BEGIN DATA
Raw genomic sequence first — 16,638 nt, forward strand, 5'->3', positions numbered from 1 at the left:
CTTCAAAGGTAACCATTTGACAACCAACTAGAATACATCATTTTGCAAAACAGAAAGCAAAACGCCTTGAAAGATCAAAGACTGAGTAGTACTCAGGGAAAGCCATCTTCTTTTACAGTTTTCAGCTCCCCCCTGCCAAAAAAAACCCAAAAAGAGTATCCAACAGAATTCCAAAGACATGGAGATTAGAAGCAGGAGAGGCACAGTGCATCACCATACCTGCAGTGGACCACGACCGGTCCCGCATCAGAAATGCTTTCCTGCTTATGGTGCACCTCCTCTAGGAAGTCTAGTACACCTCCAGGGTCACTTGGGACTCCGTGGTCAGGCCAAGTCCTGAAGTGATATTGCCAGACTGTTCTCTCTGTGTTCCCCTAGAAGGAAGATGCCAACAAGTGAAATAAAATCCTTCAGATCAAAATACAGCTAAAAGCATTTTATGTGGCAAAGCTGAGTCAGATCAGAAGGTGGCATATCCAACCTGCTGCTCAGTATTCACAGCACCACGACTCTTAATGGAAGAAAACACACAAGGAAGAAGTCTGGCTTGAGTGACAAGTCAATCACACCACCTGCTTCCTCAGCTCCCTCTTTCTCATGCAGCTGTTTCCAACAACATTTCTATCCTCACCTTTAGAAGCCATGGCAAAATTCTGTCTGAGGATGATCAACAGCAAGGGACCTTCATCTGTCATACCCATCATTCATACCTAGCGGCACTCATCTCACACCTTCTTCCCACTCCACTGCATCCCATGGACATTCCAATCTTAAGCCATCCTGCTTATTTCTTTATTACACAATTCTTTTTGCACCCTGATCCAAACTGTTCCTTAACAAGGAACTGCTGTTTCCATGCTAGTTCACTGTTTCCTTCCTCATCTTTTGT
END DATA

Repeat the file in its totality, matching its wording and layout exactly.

Raw genomic sequence first — 16,638 nt, forward strand, 5'->3', positions numbered from 1 at the left:
CTTCAAAGGTAACCATTTGACAACCAACTAGAATACATCATTTTGCAAAACAGAAAGCAAAACGCCTTGAAAGATCAAAGACTGAGTAGTACTCAGGGAAAGCCATCTTCTTTTACAGTTTTCAGCTCCCCCCTGCCAAAAAAAACCCAAAAAGAGTATCCAACAGAATTCCAAAGACATGGAGATTAGAAGCAGGAGAGGCACAGTGCATCACCATACCTGCAGTGGACCACGACCGGTCCCGCATCAGAAATGCTTTCCTGCTTATGGTGCACCTCCTCTAGGAAGTCTAGTACACCTCCAGGGTCACTTGGGACTCCGTGGTCAGGCCAAGTCCTGAAGTGATATTGCCAGACTGTTCTCTCTGTGTTCCCCTAGAAGGAAGATGCCAACAAGTGAAATAAAATCCTTCAGATCAAAATACAGCTAAAAGCATTTTATGTGGCAAAGCTGAGTCAGATCAGAAGGTGGCATATCCAACCTGCTGCTCAGTATTCACAGCACCACGACTCTTAATGGAAGAAAACACACAAGGAAGAAGTCTGGCTTGAGTGACAAGTCAATCACACCACCTGCTTCCTCAGCTCCCTCTTTCTCATGCAGCTGTTTCCAACAACATTTCTATCCTCACCTTTAGAAGCCATGGCAAAATTCTGTCTGAGGATGATCAACAGCAAGGGACCTTCATCTGTCATACCCATCATTCATACCTAGCGGCACTCATCTCACACCTTCTTCCCACTCCACTGCATCCCATGGACATTCCAATCTTAAGCCATCCTGCTTATTTCTTTATTACACAATTCTTTTTGCACCCTGATCCAAACTGTTCCTTAACAAGGAACTGCTGTTTCCATGCTAGTTCACTGTTTCCTTCCTCATCTTTTGT